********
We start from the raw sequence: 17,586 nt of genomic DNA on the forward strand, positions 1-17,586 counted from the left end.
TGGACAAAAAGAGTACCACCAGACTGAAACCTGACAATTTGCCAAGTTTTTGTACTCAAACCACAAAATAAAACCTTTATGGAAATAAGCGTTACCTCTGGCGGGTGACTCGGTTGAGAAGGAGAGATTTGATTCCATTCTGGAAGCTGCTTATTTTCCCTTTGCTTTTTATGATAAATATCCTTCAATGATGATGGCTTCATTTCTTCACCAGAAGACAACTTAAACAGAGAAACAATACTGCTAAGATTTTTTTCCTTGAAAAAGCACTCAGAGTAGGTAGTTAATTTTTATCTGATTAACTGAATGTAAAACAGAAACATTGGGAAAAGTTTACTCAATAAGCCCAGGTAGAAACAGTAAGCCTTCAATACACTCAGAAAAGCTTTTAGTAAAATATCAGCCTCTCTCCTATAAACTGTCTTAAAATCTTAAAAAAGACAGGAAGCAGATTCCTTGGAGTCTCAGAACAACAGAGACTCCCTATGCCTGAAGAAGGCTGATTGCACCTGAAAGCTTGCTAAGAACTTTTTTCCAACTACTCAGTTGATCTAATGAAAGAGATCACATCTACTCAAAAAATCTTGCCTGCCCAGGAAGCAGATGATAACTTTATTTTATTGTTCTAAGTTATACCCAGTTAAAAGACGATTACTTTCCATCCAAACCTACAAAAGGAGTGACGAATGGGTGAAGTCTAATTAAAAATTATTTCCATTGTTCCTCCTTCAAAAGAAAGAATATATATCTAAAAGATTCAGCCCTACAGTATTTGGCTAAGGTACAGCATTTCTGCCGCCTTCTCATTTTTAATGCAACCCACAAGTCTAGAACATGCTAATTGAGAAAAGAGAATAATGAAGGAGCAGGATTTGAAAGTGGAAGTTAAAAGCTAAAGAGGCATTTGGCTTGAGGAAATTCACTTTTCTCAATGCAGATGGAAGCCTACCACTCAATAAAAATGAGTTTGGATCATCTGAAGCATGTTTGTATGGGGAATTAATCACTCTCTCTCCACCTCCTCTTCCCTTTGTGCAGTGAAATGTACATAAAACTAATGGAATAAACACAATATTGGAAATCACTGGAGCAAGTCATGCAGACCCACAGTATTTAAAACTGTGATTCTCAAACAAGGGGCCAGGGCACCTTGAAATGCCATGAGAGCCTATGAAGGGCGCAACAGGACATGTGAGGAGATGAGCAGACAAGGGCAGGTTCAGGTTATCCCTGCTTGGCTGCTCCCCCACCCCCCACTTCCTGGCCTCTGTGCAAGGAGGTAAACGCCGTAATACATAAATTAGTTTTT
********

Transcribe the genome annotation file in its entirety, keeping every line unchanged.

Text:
We start from the raw sequence: 17,586 nt of genomic DNA on the forward strand, positions 1-17,586 counted from the left end.
TGGACAAAAAGAGTACCACCAGACTGAAACCTGACAATTTGCCAAGTTTTTGTACTCAAACCACAAAATAAAACCTTTATGGAAATAAGCGTTACCTCTGGCGGGTGACTCGGTTGAGAAGGAGAGATTTGATTCCATTCTGGAAGCTGCTTATTTTCCCTTTGCTTTTTATGATAAATATCCTTCAATGATGATGGCTTCATTTCTTCACCAGAAGACAACTTAAACAGAGAAACAATACTGCTAAGATTTTTTTCCTTGAAAAAGCACTCAGAGTAGGTAGTTAATTTTTATCTGATTAACTGAATGTAAAACAGAAACATTGGGAAAAGTTTACTCAATAAGCCCAGGTAGAAACAGTAAGCCTTCAATACACTCAGAAAAGCTTTTAGTAAAATATCAGCCTCTCTCCTATAAACTGTCTTAAAATCTTAAAAAAGACAGGAAGCAGATTCCTTGGAGTCTCAGAACAACAGAGACTCCCTATGCCTGAAGAAGGCTGATTGCACCTGAAAGCTTGCTAAGAACTTTTTTCCAACTACTCAGTTGATCTAATGAAAGAGATCACATCTACTCAAAAAATCTTGCCTGCCCAGGAAGCAGATGATAACTTTATTTTATTGTTCTAAGTTATACCCAGTTAAAAGACGATTACTTTCCATCCAAACCTACAAAAGGAGTGACGAATGGGTGAAGTCTAATTAAAAATTATTTCCATTGTTCCTCCTTCAAAAGAAAGAATATATATCTAAAAGATTCAGCCCTACAGTATTTGGCTAAGGTACAGCATTTCTGCCGCCTTCTCATTTTTAATGCAACCCACAAGTCTAGAACATGCTAATTGAGAAAAGAGAATAATGAAGGAGCAGGATTTGAAAGTGGAAGTTAAAAGCTAAAGAGGCATTTGGCTTGAGGAAATTCACTTTTCTCAATGCAGATGGAAGCCTACCACTCAATAAAAATGAGTTTGGATCATCTGAAGCATGTTTGTATGGGGAATTAATCACTCTCTCTCCACCTCCTCTTCCCTTTGTGCAGTGAAATGTACATAAAACTAATGGAATAAACACAATATTGGAAATCACTGGAGCAAGTCATGCAGACCCACAGTATTTAAAACTGTGATTCTCAAACAAGGGGCCAGGGCACCTTGAAATGCCATGAGAGCCTATGAAGGGCGCAACAGGACATGTGAGGAGATGAGCAGACAAGGGCAGGTTCAGGTTATCCCTGCTTGGCTGCTCCCCCACCCCCCACTTCCTGGCCTCTGTGCAAGGAGGTAAACGCCGTAATACATAAATTAGTTTTT